Up to 500,000 NHS workers in
Unison, GMB and Unite union members all walked out and the Royal College of Midwives (RCM) struck for the first time in its 133-year history.
Health workers are furious with Tory health secretary Jeremy Hunt for refusing to give most NHS workers even a 1 percent pay rise.
Linnet Johnson is a Unison rep at north
“Many of the lowest paid are forced to go to food banks and take out pay day loans.”
Workers from the four health union held large and lively picket lines.
The 50-strong University College Hospital (UCH) picket in central
Forty people joined the
Ambulance workers were out in strength at
One ambulance worker said, “The overwhelming feeling today is the resolve to take back our NHS. We need an escalation in the action to do that.”
Trade unionists and health campaigners came down to “Breakfasts for the NHS” to support health workers and hand in workplace collections.
Unison NEC member Karen Reissman (pc) said, “The picket lines were fantastic and very political – mine had over 100 on it by 10am.”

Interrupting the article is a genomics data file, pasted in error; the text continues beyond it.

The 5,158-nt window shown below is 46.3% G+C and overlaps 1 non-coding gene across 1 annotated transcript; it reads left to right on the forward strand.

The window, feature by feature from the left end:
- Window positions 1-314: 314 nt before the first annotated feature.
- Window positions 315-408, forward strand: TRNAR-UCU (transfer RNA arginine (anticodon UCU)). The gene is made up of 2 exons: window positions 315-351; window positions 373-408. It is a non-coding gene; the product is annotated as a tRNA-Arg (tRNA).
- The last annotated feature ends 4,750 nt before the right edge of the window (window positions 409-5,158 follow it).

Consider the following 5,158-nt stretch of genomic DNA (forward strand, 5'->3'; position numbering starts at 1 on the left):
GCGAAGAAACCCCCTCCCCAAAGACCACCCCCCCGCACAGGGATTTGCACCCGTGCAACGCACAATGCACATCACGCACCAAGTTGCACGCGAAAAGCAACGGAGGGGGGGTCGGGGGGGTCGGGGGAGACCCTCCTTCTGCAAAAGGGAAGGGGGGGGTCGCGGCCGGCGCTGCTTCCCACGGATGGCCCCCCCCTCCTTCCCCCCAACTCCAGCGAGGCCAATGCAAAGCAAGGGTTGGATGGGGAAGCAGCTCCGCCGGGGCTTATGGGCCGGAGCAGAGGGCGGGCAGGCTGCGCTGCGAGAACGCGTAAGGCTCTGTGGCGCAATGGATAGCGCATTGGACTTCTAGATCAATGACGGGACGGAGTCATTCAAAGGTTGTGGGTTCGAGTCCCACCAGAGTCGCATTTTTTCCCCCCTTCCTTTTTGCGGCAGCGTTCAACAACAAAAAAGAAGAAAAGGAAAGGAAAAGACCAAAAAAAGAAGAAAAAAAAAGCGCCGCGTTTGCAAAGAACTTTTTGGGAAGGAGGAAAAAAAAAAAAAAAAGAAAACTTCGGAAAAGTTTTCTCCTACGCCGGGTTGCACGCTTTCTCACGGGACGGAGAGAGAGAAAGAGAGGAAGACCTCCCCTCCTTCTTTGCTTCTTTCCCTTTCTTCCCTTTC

The strike was officially about pay – but strikers also want to stop attacks on the NHS.
UCH Unite branch chair Eugene Czauderna told Socialist Worker, “It’s not just about pay. The fact that the government doesn’t appreciate health workers is reflected in their pay offer.
“But we’re striking to keep the NHS going.”
Unison rep Wendy added, “It’s about working conditions too. We’re having to work longer hours with bigger workloads – then there’s the targets.
“We don’t want any more privatisation.”
RCM members were well represented on picket lines. UCH RCM steward Anna White told Socialist Worker, “I’ve been qualified for five years and my pay has gone down in real terms.
“We’re also paying more on our pensions now. We didn’t put up a fight then and we have to now.”
Unison, Unite and GMB members are taking action short of strike for the rest of the week by taking their proper breaks.
Karen said, “We launched a campaign against the privatisation of
Unison is talking about another four-hour strike in November and is balloting its health members in
Janet Maiden, Unison sector group executive (pc), said, “We need to keep on taking action. I think the next step has to be at least a 24-hour strike.”
The strike has shown that health workers want to fight – and that they can win massive support. Union leaders should now call escalating, coordinated action to win.